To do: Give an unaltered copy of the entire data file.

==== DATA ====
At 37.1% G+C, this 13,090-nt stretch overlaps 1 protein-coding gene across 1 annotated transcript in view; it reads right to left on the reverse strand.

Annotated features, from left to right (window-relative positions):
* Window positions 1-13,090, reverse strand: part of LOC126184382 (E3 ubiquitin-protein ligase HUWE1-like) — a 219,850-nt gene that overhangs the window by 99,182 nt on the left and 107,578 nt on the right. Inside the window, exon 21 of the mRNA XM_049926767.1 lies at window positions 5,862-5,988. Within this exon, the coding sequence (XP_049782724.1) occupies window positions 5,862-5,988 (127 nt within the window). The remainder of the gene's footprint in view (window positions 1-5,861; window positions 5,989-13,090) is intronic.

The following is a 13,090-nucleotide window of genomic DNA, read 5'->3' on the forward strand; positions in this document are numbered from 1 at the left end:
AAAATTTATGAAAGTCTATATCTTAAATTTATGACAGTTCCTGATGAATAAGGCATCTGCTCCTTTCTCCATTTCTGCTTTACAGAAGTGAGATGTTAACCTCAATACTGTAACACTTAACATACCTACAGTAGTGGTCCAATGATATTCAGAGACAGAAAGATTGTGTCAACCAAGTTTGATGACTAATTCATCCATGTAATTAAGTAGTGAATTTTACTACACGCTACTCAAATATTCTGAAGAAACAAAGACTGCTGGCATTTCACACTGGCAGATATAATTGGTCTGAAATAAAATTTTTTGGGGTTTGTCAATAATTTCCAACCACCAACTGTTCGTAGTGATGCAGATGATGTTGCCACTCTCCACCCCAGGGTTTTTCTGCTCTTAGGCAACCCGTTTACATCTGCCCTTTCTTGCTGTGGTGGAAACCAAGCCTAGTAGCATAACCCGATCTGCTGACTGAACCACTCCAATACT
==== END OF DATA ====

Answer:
At 37.1% G+C, this 13,090-nt stretch overlaps 1 protein-coding gene across 1 annotated transcript in view; it reads right to left on the reverse strand.

Annotated features, from left to right (window-relative positions):
* Window positions 1-13,090, reverse strand: part of LOC126184382 (E3 ubiquitin-protein ligase HUWE1-like) — a 219,850-nt gene that overhangs the window by 99,182 nt on the left and 107,578 nt on the right. Inside the window, exon 21 of the mRNA XM_049926767.1 lies at window positions 5,862-5,988. Within this exon, the coding sequence (XP_049782724.1) occupies window positions 5,862-5,988 (127 nt within the window). The remainder of the gene's footprint in view (window positions 1-5,861; window positions 5,989-13,090) is intronic.

The following is a 13,090-nucleotide window of genomic DNA, read 5'->3' on the forward strand; positions in this document are numbered from 1 at the left end:
AAAATTTATGAAAGTCTATATCTTAAATTTATGACAGTTCCTGATGAATAAGGCATCTGCTCCTTTCTCCATTTCTGCTTTACAGAAGTGAGATGTTAACCTCAATACTGTAACACTTAACATACCTACAGTAGTGGTCCAATGATATTCAGAGACAGAAAGATTGTGTCAACCAAGTTTGATGACTAATTCATCCATGTAATTAAGTAGTGAATTTTACTACACGCTACTCAAATATTCTGAAGAAACAAAGACTGCTGGCATTTCACACTGGCAGATATAATTGGTCTGAAATAAAATTTTTTGGGGTTTGTCAATAATTTCCAACCACCAACTGTTCGTAGTGATGCAGATGATGTTGCCACTCTCCACCCCAGGGTTTTTCTGCTCTTAGGCAACCCGTTTACATCTGCCCTTTCTTGCTGTGGTGGAAACCAAGCCTAGTAGCATAACCCGATCTGCTGACTGAACCACTCCAATACT